These are extraordinary times. Humans by nature are social beings, yet social distancing has become necessary to avert the spread of the Coronavirus (covid-19). Interaction is limited to screens as well as physically staying 6 feet apart. It is understandable that this may create confusion or concern over what is the appropriate etiquette. Naturally, one feels weird, awkward or invariably impolite creating distance; however, it is necessary to put safety first.
We at The Manners Advantage would like to share some advice on how to balance staying safe while adhering to principles of changing social etiquette.
Did you know that 93% of communication is conveyed through body language and tone of voice? When you limit, or take this out of the equation completely, you must rely upon words to communicate your intention.
- Video Communication
Video conferencing has become a necessary tool. Fortunately, when speaking on screen you still have the capability of using tone of voice and facial expression. Maintain a confident, upbeat tone of voice along with a genuine smile. Keep in mind that others may be feeling increased anxiety. Speak clearly, pausing to allow others to interject and comment. Maintain eye contact by looking into the camera when talking instead of looking at yourself. This helps to create an environment where everyone feels engaged and present in the conversation. Mind your body language, for example, no fiddling with your hair, eating or drinking during a meeting. Ensure you have a clean, work-appropriate background (not a pile of laundry) and minimal background noise. Always be on time and double check your audio and video settings. If you are hosting the meeting, introduce everyone at the beginning and wait until everyone has left before disconnecting.
- The Written Word
Social media texts, tweets and emails can easily be taken out of context without non-verbal cues. Before hitting send, pause to proofread an extra moment in order to avoid unnecessary confusion. It is easy to blur the lines of professional vs relaxed while working from home. For example, jokes or kitschy comments can be mistaken. Emoji’s aid in conveying emotion, however, are not appropriate in business communication.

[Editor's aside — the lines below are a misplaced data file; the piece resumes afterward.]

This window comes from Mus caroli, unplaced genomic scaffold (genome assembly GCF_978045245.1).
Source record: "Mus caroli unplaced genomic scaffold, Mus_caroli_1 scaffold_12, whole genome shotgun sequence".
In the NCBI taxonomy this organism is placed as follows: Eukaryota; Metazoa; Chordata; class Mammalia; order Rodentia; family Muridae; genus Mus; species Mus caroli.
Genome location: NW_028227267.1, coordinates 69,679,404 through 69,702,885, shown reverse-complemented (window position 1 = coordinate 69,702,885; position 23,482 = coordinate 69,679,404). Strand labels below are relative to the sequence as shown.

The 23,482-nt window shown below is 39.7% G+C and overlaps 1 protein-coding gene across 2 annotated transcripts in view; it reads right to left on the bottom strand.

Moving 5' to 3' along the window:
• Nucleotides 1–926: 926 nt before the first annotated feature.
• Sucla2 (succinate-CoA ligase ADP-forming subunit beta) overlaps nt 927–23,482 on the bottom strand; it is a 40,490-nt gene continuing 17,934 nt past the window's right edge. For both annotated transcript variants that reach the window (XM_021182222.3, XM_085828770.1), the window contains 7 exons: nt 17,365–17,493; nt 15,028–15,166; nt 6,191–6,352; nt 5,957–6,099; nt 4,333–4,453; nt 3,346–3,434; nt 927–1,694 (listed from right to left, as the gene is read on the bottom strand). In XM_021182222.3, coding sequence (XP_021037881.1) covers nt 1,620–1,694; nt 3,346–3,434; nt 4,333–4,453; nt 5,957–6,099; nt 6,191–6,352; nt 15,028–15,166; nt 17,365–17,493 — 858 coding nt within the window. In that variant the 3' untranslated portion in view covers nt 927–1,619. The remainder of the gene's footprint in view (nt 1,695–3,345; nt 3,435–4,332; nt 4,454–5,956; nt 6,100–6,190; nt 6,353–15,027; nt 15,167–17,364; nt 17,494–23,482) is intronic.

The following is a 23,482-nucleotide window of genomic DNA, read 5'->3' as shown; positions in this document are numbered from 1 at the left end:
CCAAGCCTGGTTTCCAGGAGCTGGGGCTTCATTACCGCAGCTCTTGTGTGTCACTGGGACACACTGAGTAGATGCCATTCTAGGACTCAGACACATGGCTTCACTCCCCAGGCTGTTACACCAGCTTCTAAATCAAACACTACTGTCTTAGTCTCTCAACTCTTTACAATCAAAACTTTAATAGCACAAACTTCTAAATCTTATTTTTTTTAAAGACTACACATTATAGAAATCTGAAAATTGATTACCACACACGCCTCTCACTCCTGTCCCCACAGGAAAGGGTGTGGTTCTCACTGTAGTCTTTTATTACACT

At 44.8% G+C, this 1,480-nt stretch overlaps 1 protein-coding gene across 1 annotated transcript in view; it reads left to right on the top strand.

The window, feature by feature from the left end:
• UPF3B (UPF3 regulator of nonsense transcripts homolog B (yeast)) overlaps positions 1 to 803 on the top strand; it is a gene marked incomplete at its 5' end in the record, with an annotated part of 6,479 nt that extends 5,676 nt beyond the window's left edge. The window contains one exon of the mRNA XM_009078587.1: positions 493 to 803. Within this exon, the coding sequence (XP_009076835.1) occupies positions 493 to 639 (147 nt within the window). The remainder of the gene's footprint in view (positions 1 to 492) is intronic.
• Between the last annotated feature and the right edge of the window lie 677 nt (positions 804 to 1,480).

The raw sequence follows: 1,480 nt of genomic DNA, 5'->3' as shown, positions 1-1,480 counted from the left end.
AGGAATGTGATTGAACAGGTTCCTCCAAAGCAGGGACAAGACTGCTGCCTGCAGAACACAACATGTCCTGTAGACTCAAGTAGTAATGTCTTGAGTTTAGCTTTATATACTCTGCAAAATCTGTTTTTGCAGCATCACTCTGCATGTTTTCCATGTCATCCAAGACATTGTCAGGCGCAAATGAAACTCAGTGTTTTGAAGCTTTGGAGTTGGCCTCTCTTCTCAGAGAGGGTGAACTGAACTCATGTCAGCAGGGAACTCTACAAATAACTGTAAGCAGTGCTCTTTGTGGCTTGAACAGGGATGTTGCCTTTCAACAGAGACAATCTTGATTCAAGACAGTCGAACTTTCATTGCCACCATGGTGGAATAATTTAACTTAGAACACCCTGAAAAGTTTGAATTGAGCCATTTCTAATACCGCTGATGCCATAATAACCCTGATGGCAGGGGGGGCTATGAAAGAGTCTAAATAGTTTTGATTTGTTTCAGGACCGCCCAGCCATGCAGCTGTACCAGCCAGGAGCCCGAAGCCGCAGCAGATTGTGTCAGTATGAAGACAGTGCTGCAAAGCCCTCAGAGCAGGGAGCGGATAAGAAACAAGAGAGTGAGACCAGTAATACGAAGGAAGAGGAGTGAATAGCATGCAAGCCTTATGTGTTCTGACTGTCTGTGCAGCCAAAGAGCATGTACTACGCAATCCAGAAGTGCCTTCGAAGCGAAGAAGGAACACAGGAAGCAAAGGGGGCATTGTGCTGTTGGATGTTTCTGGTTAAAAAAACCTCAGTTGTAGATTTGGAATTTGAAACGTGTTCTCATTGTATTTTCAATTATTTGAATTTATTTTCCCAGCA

- Physical Distancing 6 ft Apart
Compassionate gestures can be comforting and helpful in places such as the grocery store or pharmacy. A simple nod to the store clerk who has sanitized your cart, or to the employee stocking shelves will convey your gratitude. While recently grocery shopping, I had a fellow shopper politely alert me to the arrows on the floor of the isle. I was going the wrong direction. She was not rude, on the contrary, she was immensely helpful and prefaced the comment with “Pardon me.” Keep in mind that we are all in this together and it will take a cooperative effort to overcome the pandemic. Offering a gentle reminder to wash your hands, use sanitizer, cough into your elbow, or stay 6 ft apart is acceptable and should be welcomed with respect.
What feels natural when greeting someone, using a handshake, hug, or pat on the back is no longer acceptable. The CDC recommends reducing physical contact with others, and as a result, “germ-free gestures” have become the new handshake. A nod of the head, prayer hands, wave of the hand, hand over your heart, peace sign, or even a bow has become an acceptable alternative. If someone attempts a handshake, it is perfectly acceptable to politely decline. For example, “I am avoiding contact, but is so nice to meet you.”
The principles of etiquette remain the same during these trying times, courtesy and mindfulness of others. The golden rule, “treating others as you want to be treated” applies more than ever as we navigate life during a pandemic. Together, we can use communication to alleviate social distancing anxiety through kindness, compassion, patience, and mutual respect.
Kim Osborne, Managing Director